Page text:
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Air-Raid Precautions

Volume 344: debated on Wednesday 1 March 1939

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asked the Minister of Transport what protective measures against air raids will be available for the crews of merchant vessels using British ports?

I assume that the protective measures to which the hon. Member refers are passive measures. These passive measures, which include anti-gas precautions, are now under discussion with the dock and harbour authorities and with the associations of shipowners. The delivery of masks to British ships ordinarily trading to this country has been commenced, and special arrangements are being made for the supply of masks to incoming crews not already provided with them.

I put this question down for the Parliamentary Secretary to the Admiralty, and I received a reply that, frankly, I cannot understand, and I should like your guidance, Sir. He said:

"I think you will agree that this is not a question that the Admiralty could answer by itself, and, after inter-Departmental discussions, I have asked the Minister of Transport to take the responsibility of replying. He will give an answer, in which other Departments have concurred."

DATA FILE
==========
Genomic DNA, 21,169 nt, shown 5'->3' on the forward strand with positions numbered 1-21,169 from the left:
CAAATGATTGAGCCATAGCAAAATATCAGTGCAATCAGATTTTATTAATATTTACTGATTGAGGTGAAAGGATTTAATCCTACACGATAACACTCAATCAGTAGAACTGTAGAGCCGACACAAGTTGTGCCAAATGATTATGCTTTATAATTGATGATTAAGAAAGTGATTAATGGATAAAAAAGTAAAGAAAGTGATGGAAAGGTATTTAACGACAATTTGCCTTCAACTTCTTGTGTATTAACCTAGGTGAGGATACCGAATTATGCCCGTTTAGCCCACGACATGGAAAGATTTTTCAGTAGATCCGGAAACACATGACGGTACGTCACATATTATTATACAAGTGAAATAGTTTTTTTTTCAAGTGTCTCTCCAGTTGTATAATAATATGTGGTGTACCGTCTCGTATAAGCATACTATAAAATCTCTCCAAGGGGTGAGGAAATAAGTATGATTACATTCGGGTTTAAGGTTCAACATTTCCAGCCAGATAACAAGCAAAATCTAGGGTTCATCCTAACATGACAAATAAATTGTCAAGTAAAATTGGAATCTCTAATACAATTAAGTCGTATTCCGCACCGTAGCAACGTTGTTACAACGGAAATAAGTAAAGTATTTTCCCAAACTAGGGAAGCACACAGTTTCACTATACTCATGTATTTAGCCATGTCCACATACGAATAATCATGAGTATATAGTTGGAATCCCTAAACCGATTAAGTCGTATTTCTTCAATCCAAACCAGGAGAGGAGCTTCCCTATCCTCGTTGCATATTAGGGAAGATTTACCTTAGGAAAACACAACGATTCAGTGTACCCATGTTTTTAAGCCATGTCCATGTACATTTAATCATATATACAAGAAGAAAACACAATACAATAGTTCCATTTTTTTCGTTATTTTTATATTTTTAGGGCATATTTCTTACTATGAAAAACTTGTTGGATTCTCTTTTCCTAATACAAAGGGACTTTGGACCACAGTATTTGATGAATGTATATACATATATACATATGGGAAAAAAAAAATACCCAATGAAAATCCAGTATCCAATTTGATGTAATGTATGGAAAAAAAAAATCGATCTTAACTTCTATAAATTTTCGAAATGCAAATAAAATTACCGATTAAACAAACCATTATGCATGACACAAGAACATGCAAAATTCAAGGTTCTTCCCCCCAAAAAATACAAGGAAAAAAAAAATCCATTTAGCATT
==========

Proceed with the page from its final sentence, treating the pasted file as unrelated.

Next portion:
What is the locus standi of the Minister of Transport in this matter? I am not sure that he has any control over seamen. I thought it was a matter for either the Board of Trade or the Admiralty.

I am responsible for the ports, and, therefore, for the place at which the seaman from a merchant ship lands. I have two sets of booklets, "Anti-Gas Precautions for Merchant Shipping "and" Air-Raid Precautions for Docks," and I propose to send copies of both to the hon. Member.

Does the Minister's jurisdiction apply on board a ship that may be lying in the dock, when the crews are on board?

The responsibility for the protection of the dock from attack from the air largely concerns my Department, and so I think a ship alongside the quay does come within my jurisdiction to that extent.


asked the Lord Privy Seal whether it is proposed to employ only unemployed persons to carry out the evacuation survey; and what rates of pay it is proposed to give?

Local authorities were asked to submit the results of the survey by 28th February, and most of the authorities have already completed the work. I understand that the work has been largely carried out by voluntary workers, and that in general local authorities did not engage additional staff for the survey.

In view of the large number of unemployed in the country, will the Minister not consider, when work of this kind is being recommended, also recommending that the unemployed should be given an opportunity of getting employment on it?

Certainly, where the work, by its nature, commends itself to that method.